Office Depot offering 3-D printing demonstrations [Sun Sentinel]
(South Florida Sun Sentinel (FL) Via Acquire Media NewsEdge) Dec. 19--You've heard about personal 3-D printers, seen them online and even laughed about them on a popular TV sitcom.
Now you can actually see them in action.
Demonstrations of a personal 3-D printer that copies and creates three-dimensional plastic items are now available at eight Office Depot stores in Broward and Palm Beach counties.
But you'd best call ahead: It takes more than 40 minutes to print even a small plastic part such as a rook in a chess set or even a small bracelet. Demonstrations are at a customer's request.
Boca Raton-based Office Depot and its Framington, Mass.-competitor Staples are the primary U.S. retailers for printer-maker 3D Systems in Rock Hill, S.C., one of the inventors of the technology.
Staples added 3-D printers for sale online and in 200 stores in May, said spokesman Mark Cautela.
Office Depot launched online sales in mid-August and this week began printing demonstrations in selected stores to generate interest.
The entry-level Cube model sells for about $1,300 -- at both retailers -- and the more advanced CubeX goes for about $2,500 at Office Depot. The printers have tablet-like touch screens with more than 15 color options.
A 3-D printer uses a computer design to build an object by piling layers of material -- in this case, plastic -- until a three-dimensional shape emerges.
"We're seeing a tremendous amount of interest from consumers who have read about them," said Joan Sparks, director of marketing for Office Depot's copy and print services.
Or perhaps they've seen a 3-D printer in action on CBS's "Big Bang Theory," where the ultimate nerds buy a 3-D printer to make toy dolls of themselves. More advanced 3-D printers are even being used to print out prosthetics, according to recent reports by CBS News and Forbes magazine.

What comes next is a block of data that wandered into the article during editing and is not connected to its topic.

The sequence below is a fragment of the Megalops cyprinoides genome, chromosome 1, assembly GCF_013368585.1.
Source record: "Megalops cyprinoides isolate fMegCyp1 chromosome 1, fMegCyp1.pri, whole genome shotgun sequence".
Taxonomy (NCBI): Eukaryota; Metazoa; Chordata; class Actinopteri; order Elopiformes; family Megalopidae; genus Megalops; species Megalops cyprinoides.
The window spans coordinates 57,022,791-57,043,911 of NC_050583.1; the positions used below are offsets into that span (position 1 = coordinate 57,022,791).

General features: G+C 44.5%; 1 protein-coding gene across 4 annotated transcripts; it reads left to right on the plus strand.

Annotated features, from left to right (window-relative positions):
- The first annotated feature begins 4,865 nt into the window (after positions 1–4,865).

Office Depot, which declined to give sales numbers, said it sees small businesses as its primary market for the specialty printers. Small firms are mostly using 3-D printers to do "fast prototyping" of new products, Sparks said.
The office-supply stores are selling what are considered "personal" 3-D printers, which are not advanced enough for manufacturers and other businesses doing research and development, said Mike Pomper, owner of The SolidExperts, a 3D Systems retailer in Fort Lauderdale.
Most of the more-advanced 3-D printers it sells are in the $100,000 to $200,000 range, he said.
For those customers, "the primary purpose is R&D leading to a lower cost of producing a product and do it confidentially," he said.
But Office Depot's demonstrating of the 3-D printers builds awareness of the technology, which is new to consumers, Pomper said.
"It's a race to capture market share."
3-D printing has grown by 27 percent over the past three years and is predicted to reach $3.1 billion in sales by 2016 and $5.2 billion by 2020, according to the 2013 report by Wohlers, which tracks the industry.
The 3-D printers available through Office Depot only print in plastic; there are other models that print in metal. The printers can be purchased online at OfficeDepot.com or through a store.
Office Depot stores demonstrating the printers are located at: 2627 Okeechobee Blvd., West Palm Beach; 8095 Glades Road, and 4901 N. Federal Highway in Boca Raton; 260 N. Congress Ave. Boynton Beach; 651 N. University Drive and 9545 Westview Drive in Coral Springs; 6325 N. Andrews Ave. in Fort Lauderdale; and 3245 N. State Road 7, Lauderdale Lakes.
Office Depot doesn't yet offer 3-D printing services at its stores, but Sparks said that's ultimately the plan.
"We see this as an area of innovation and tremendous compliment to other printing services we provide," she said.
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